Fri January 31, 2014
Scientists Come Close To Finding True Magnetic Monopole
Originally published on Fri January 31, 2014 7:58 am
DAVID GREENE, HOST:
Scientists may have filled in a gap in one the fundamental theories of physics. We've always been told that magnets have two poles, north and south. But theory suggests there should be something called a magnetic monopole, a magnet that has either a north pole or a south pole but not both of them. So far no one has found this elusive magnetic monopole.
As part of his project, Joe's Big Idea, NPR's Joe Palca brings us the story of scientists at Amherst College in Massachusetts. They have created a synthetic magnetic monopole. Not the real thing, but close.
JOE PALCA, BYLINE: The search for the true magnetic monopole has been remarkably unsuccessful. David Hall is a physicist at Amherst College. He says certainly the straightforward searches haven't worked. For example, let's say you have a magnet in the shape of a needle.
DAVID HALL: It has a north pole and a south pole. And if it's a compass needle, the north pole points to the north pole of the planet, and the south pole points towards the south pole of the planet. Hence they get their names.
PALCA: So logic might suggest that if you chop the needle in half, there'd be just one pole in each piece. But no.
HALL: Once again you have a north pole and a south pole. These things appear to come in pairs all the time.
PALCA: Hall says you can keep chopping the remainder in smaller and smaller pieces all the way down to a single atom.
HALL: There's still a north pole and a south pole associated with this atom.
PALCA: In a single atom.
HALL: In a single atom.
PALCA: Now, there's a reason this is puzzling and that's because of something called the electromagnetic theory. That theory shows how electricity and magnetism are inextricably linked. Electricity has positive charge and negative charge just like magnetism has a north pole and south pole. But if you look at single atoms, they're made up of two distinct entities - protons that hold the positive charge and electrons that hold the negative charge.
So why, when you get down to the atomic level, why can't you find separate entities for magnetism?
HALL: Where are the north poles, where are the individual isolated north and south poles? You would think just by comparison to the electric charges, say, of the electron and the proton, that you ought to be able to do that.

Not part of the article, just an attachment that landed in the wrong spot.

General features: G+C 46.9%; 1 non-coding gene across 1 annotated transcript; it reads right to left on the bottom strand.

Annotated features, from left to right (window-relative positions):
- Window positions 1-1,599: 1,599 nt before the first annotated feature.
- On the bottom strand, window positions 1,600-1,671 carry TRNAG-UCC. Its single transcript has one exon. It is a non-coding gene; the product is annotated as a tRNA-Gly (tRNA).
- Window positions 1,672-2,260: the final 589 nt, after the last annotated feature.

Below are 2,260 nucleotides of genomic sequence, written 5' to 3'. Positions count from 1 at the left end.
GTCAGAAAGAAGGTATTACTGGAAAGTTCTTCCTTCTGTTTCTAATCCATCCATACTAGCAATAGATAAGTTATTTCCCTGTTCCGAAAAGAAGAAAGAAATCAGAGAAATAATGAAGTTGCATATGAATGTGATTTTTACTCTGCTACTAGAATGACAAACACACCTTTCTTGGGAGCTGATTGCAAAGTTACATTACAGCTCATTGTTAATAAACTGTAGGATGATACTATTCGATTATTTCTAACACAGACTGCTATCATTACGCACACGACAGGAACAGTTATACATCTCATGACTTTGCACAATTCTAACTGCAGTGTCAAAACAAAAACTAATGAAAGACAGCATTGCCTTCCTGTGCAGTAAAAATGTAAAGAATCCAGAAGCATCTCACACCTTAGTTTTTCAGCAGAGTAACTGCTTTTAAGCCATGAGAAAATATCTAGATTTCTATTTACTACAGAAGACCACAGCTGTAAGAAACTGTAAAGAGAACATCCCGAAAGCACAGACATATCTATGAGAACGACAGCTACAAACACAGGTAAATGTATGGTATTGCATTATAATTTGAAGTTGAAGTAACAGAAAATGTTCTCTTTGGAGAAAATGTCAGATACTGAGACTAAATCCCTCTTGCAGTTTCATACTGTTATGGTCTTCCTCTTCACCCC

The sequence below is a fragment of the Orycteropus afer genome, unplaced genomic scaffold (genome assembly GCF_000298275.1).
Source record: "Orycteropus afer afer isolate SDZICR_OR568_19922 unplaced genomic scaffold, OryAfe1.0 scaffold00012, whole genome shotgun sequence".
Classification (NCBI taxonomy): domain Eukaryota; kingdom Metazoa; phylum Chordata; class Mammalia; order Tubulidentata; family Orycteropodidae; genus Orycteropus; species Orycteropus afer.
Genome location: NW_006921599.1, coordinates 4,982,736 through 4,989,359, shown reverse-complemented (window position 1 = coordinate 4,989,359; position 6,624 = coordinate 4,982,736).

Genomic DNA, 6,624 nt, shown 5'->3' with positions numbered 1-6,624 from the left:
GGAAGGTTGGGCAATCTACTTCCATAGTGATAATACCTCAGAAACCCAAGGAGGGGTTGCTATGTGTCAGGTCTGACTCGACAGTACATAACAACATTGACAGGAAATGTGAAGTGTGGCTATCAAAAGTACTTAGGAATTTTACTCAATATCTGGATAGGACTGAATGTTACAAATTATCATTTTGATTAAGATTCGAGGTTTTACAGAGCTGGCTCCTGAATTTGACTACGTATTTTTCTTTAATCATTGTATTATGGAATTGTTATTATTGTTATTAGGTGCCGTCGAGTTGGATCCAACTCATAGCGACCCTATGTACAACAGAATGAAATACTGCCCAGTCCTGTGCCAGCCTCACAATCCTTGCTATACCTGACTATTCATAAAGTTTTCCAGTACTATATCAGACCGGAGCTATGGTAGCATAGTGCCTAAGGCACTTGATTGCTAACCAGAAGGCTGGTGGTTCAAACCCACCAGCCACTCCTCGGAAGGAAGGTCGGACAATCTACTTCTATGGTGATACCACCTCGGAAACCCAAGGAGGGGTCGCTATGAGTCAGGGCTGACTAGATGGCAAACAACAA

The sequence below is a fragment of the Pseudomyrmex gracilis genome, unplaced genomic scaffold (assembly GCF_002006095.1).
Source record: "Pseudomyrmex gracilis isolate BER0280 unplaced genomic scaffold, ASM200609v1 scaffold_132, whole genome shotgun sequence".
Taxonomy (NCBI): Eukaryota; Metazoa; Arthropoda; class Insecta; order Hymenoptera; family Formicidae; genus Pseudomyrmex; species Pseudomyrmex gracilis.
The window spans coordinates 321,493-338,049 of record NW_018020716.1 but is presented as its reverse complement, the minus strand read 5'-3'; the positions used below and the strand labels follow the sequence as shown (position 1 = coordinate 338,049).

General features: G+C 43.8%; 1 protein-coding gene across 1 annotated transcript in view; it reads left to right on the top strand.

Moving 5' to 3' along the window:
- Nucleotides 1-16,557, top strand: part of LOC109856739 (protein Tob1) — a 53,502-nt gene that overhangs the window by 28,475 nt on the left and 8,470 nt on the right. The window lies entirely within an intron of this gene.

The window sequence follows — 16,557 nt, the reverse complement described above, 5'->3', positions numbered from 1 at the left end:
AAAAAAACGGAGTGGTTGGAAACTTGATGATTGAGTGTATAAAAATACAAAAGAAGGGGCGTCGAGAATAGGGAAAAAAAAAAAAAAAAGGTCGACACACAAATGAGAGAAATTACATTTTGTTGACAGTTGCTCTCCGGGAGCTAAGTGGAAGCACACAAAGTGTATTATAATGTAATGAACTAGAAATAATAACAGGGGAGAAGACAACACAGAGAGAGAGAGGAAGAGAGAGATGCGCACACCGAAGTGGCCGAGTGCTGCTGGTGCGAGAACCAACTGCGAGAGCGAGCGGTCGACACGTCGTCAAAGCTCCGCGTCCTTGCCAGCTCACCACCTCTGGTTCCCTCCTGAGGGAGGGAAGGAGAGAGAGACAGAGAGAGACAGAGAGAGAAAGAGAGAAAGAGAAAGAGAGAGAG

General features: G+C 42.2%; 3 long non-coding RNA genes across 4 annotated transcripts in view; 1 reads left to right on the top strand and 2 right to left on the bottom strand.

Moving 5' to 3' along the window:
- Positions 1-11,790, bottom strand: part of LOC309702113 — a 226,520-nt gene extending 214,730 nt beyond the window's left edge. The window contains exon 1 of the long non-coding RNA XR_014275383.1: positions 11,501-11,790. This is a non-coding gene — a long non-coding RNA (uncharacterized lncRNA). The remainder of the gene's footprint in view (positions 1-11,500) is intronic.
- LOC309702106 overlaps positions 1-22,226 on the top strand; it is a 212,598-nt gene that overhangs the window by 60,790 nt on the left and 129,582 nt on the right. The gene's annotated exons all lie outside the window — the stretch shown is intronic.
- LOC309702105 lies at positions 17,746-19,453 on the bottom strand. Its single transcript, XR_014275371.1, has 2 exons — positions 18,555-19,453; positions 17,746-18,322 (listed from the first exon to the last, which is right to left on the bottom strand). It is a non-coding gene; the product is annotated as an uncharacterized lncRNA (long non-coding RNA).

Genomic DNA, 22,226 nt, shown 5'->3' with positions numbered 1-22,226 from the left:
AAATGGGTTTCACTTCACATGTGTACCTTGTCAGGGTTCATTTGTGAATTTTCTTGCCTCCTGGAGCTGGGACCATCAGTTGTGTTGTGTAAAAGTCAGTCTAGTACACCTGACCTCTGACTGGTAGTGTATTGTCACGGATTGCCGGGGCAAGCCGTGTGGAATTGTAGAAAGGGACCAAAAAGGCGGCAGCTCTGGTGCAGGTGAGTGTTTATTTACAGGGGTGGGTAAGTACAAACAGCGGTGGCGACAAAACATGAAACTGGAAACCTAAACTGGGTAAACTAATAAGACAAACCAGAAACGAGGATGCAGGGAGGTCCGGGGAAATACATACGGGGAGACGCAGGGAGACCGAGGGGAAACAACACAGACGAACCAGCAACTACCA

PALCA: The theory suggests magnetic monopoles might be there; they even ought to be there. So physicists have kept looking.
HALL: And that may tell us more about humans than anything else, but it would be really nice if we could fill in that part of the theory with north and south individual isolated magnetic monopoles.
PALCA: Hall says he didn't have a brilliant idea about how to find a naturally-occurring magnetic monopole, but he read a theoretical paper by colleagues in Finland that suggested you could create a synthetic magnet monopole in the lab, so he thought, let's try that. What they did is extremely technical in nature.
Too technical for radio, you might say, but here goes: It involves cooling a collection of rubidium atoms down to a fraction of a degree above absolute zero, and then manipulating the resulting Bose-Einstein condensate in a way that allows the creation of a synthetic magnetic field into which the researchers introduce their synthetic magnetic monopole. Clear?
Well, if you really need more than that, I suggest you look up the paper in the current issue of the journal Nature. The point is, according to David Hall, they got their synthetic magnetic monopole to exhibit the main features that theory predicts for the real one - an experimental tour de force.
HALL: The insights that one might get from our experiment might tell us how that thing might behave, but it won't necessarily tell us where we're going to find it. It tells us to keep looking though.
PALCA: And if human nature is anything to go by, I'm guessing physicists will do just that. Joe Palca, NPR News. Transcript provided by NPR, Copyright NPR.